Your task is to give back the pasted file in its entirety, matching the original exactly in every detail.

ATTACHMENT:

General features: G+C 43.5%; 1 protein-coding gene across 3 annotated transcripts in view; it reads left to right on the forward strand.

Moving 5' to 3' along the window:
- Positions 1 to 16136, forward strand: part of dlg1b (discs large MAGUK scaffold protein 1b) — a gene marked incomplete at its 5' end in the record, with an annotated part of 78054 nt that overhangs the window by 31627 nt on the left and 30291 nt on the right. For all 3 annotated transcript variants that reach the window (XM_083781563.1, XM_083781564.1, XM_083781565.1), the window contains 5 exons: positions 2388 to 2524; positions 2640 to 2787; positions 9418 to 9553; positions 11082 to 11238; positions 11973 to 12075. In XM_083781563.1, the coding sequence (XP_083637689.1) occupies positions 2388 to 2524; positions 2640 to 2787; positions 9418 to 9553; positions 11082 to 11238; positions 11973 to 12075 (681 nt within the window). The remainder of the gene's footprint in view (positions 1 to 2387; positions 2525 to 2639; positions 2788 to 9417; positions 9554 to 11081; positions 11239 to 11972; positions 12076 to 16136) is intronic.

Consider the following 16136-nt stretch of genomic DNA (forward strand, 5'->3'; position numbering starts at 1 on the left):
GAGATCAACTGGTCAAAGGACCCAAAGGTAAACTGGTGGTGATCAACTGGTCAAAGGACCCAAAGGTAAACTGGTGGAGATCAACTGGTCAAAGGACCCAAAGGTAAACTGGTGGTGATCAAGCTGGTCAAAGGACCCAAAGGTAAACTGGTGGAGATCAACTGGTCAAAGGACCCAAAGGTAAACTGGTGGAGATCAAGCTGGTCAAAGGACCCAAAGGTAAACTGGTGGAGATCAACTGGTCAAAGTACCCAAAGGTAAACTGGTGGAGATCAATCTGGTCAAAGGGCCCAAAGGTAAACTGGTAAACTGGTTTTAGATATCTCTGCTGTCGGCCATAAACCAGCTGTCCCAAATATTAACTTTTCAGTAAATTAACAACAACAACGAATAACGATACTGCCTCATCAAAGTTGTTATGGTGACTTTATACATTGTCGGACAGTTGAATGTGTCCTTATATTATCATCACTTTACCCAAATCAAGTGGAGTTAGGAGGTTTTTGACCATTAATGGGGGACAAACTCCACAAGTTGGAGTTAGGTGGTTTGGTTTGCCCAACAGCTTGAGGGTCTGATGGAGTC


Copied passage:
General features: G+C 43.5%; 1 protein-coding gene across 3 annotated transcripts in view; it reads left to right on the forward strand.

Moving 5' to 3' along the window:
- Positions 1 to 16136, forward strand: part of dlg1b (discs large MAGUK scaffold protein 1b) — a gene marked incomplete at its 5' end in the record, with an annotated part of 78054 nt that overhangs the window by 31627 nt on the left and 30291 nt on the right. For all 3 annotated transcript variants that reach the window (XM_083781563.1, XM_083781564.1, XM_083781565.1), the window contains 5 exons: positions 2388 to 2524; positions 2640 to 2787; positions 9418 to 9553; positions 11082 to 11238; positions 11973 to 12075. In XM_083781563.1, the coding sequence (XP_083637689.1) occupies positions 2388 to 2524; positions 2640 to 2787; positions 9418 to 9553; positions 11082 to 11238; positions 11973 to 12075 (681 nt within the window). The remainder of the gene's footprint in view (positions 1 to 2387; positions 2525 to 2639; positions 2788 to 9417; positions 9554 to 11081; positions 11239 to 11972; positions 12076 to 16136) is intronic.

Consider the following 16136-nt stretch of genomic DNA (forward strand, 5'->3'; position numbering starts at 1 on the left):
GAGATCAACTGGTCAAAGGACCCAAAGGTAAACTGGTGGTGATCAACTGGTCAAAGGACCCAAAGGTAAACTGGTGGAGATCAACTGGTCAAAGGACCCAAAGGTAAACTGGTGGTGATCAAGCTGGTCAAAGGACCCAAAGGTAAACTGGTGGAGATCAACTGGTCAAAGGACCCAAAGGTAAACTGGTGGAGATCAAGCTGGTCAAAGGACCCAAAGGTAAACTGGTGGAGATCAACTGGTCAAAGTACCCAAAGGTAAACTGGTGGAGATCAATCTGGTCAAAGGGCCCAAAGGTAAACTGGTAAACTGGTTTTAGATATCTCTGCTGTCGGCCATAAACCAGCTGTCCCAAATATTAACTTTTCAGTAAATTAACAACAACAACGAATAACGATACTGCCTCATCAAAGTTGTTATGGTGACTTTATACATTGTCGGACAGTTGAATGTGTCCTTATATTATCATCACTTTACCCAAATCAAGTGGAGTTAGGAGGTTTTTGACCATTAATGGGGGACAAACTCCACAAGTTGGAGTTAGGTGGTTTGGTTTGCCCAACAGCTTGAGGGTCTGATGGAGTC